Of the six Newfoundland and Labrador senators representing the province in Ottawa, at least three are in favour of reforms to create an elected Senate.
Liberal Senator George Baker and his Conservative counterparts, Senator Elizabeth Marshall and Senator Norman Doyle, would all like to see members of the Senate elected, which is one of the suggested reforms in a government bill making its way through the House of Commons.
Bill C-7, known as the Senate Reform Act, was introduced for first reading last summer and is now in its second reading in the House of Commons. It would see provinces voluntarily hold elections for senators, who would be limited to nine-year terms.
Two Alberta senators - Senator Bert Brown and Senator Betty Unger - were appointed after winning separate Senate nominee elections.
Currently, members of the Senate are appointed by the prime minister and can remain there until the age of 75. One of Newfoundland and Labrador's representatives in the Senate, Ethel Cochrane, is due to reach that milestone in September.
Baker believes the Senate, in its present state, operates as it should on day-to-day business. He joined the Senate 10 years ago, shortly after retiring from 28 years as a member of Parliament for the Gander area.
"It amends legislation," he said of the Upper House, offering an example of the recent crime bill, C-10. The Senate sent the bill back to the House of Commons with eight amendments, some of which were informed by presentations made to the legal and constitutional affairs committee, which Bakers sits on.
"It corrected the bill simply because the witnesses who presented evidence to the committee in the Senate were listened to by the senators, whereas they weren't listened to in the House of Commons."
Baker said he has always been of the opinion the Senate should be elected, because that's what the public wants.
"It is very difficult to explain, even to some political scientists, the rationale against (an elected Senate)," he said, noting it would be important for Senate candidates to have an adequate understanding of the law.
He said the Senate does not operate to deal with constituency matters as members of Parliament do.
"It's pure duplication if you have two houses that do the same thing," he said.
Marshall has been a senator for two years following a lengthy career in the provincial public sector - including 10 years as the province's auditor general - and a stint in the House of Assembly.
"I see it working well," said Marshall, who is also in favour of having an elected Senate. She supports nine-year term limits.
"I support the reforms that are currently before the House of Commons. ... Right now, we're appointed on the advice of the prime minister, and I think it would be more democratic if the senators were elected."
She would expect the public to elect senators they feel would best represent them.
"Obviously I support democracy, and I have great respect for the people's decisions, so I would leave it up to them."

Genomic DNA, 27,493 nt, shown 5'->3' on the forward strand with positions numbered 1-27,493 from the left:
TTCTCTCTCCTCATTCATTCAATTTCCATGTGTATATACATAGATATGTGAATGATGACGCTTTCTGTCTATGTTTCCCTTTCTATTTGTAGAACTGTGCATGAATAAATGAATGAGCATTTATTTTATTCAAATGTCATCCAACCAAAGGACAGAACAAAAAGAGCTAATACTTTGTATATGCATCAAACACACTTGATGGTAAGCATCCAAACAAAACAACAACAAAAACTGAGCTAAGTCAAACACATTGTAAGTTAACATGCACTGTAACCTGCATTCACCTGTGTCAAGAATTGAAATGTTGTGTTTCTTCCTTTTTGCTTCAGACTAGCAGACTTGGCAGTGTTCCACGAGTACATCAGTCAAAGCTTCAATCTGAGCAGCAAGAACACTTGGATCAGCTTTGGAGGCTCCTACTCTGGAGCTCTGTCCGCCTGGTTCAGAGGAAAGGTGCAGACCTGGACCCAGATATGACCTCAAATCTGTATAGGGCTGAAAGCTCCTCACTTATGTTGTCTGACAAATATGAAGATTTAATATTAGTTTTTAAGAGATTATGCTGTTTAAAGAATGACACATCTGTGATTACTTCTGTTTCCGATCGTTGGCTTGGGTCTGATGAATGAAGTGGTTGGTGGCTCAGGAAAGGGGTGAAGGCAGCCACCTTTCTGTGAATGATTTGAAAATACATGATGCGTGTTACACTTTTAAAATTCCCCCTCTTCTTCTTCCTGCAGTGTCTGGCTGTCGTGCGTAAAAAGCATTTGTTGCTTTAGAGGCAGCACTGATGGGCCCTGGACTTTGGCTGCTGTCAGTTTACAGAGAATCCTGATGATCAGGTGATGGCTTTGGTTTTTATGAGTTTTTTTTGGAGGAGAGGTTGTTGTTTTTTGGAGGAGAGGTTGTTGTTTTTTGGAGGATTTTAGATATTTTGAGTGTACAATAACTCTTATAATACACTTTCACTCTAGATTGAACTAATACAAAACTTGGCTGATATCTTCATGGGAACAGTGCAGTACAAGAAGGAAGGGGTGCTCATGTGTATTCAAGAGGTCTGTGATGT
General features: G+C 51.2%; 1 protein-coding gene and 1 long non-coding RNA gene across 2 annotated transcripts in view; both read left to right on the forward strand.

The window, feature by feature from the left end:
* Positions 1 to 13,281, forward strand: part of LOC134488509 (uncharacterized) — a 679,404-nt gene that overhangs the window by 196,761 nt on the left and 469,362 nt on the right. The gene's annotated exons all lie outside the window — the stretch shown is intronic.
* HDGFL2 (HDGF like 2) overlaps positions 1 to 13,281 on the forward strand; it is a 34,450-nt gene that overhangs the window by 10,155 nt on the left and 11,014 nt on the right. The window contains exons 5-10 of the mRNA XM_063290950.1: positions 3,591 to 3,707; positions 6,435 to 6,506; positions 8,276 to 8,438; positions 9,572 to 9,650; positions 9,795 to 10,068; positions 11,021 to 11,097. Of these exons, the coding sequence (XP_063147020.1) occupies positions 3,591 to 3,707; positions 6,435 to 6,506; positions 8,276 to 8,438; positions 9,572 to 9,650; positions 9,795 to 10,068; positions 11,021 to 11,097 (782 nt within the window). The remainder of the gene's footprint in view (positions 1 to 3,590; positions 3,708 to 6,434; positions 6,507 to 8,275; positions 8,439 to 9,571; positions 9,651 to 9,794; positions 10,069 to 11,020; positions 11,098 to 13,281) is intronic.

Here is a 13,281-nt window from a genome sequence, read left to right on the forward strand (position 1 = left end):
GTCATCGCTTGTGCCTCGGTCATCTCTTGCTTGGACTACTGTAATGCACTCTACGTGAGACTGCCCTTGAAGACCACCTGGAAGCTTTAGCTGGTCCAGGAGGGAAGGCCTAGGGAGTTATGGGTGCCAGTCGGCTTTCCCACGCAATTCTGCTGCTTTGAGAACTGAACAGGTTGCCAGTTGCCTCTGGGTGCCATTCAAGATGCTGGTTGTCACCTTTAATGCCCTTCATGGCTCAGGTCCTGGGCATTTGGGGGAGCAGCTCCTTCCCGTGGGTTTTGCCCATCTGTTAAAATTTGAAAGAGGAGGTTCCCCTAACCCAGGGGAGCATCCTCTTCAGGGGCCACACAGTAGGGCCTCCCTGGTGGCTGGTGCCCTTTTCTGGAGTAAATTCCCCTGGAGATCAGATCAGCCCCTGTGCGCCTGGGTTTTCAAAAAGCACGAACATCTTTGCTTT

Doyle, a former elected representative both provincially and federally, was appointed to the Senate in January. Like Baker, he believes the Senate works well in giving government bills a second look, and has an effective committee system - he sits on the transport committee.
"It's a lot more busy than I thought it would be, and very interesting, I must say."
Doyle favours an elected Senate.
"I would, yes. I think that's the will of government now, to see senators elected."
Doyle said it appears the public wants Senate elections, and given its work scrutinizing bills, he believes it's fair for the public to have a say in who serves in the Senate.
"You'd have a certain amount of accountability to the people, and I think that can only be good."
Wrong to abolish
To abolish the Senate would leave Canada without a body of government to offer sober second thought, according to Baker.
"If you don't have the Senate, then you've got to have a group of people there to do exactly that same function," he said.
Baker would also like to see the 45-minute question period eliminated from the Senate.
Senator Marjory LeBreton holds a cabinet-rank position as Leader of the Government and answers questions on its behalf during question period.
"I think this, personally, is a total waste of time and a waste of taxpayers' money. It should be discontinued simply because it goes against the purpose of the Senate - it makes the Senate political. The Senate is not supposed to be political."
If the Senate were to become an elected body, Baker worries that might open the door to a debate on electing judges in Canada, as is done in the United States.
"It will destroy the Charter. It will destroy as it has in the United States and lead to real miscarriages of justice in the judications that are made there - especially in criminal law."
Whatever changes may come to the Senate, Baker hopes its members avoid voting along party lines. Though he acknowledged there are senators who operate that way, Baker said many do not vote based on the party he or she represents.
"There are many of us who do not vote along party lines but according to the common sense in whatever is before the chamber," he said.
"You have to go to an elected Senate, but then you have to structure it so that it will maintain some sort of semblance of independence from party lines or you will have continual obstruction of legislation."
The offices of senators Cochrane, George Furey and Fabian Manning were contacted by The Telegram.
Those senators could not be reached for comment.
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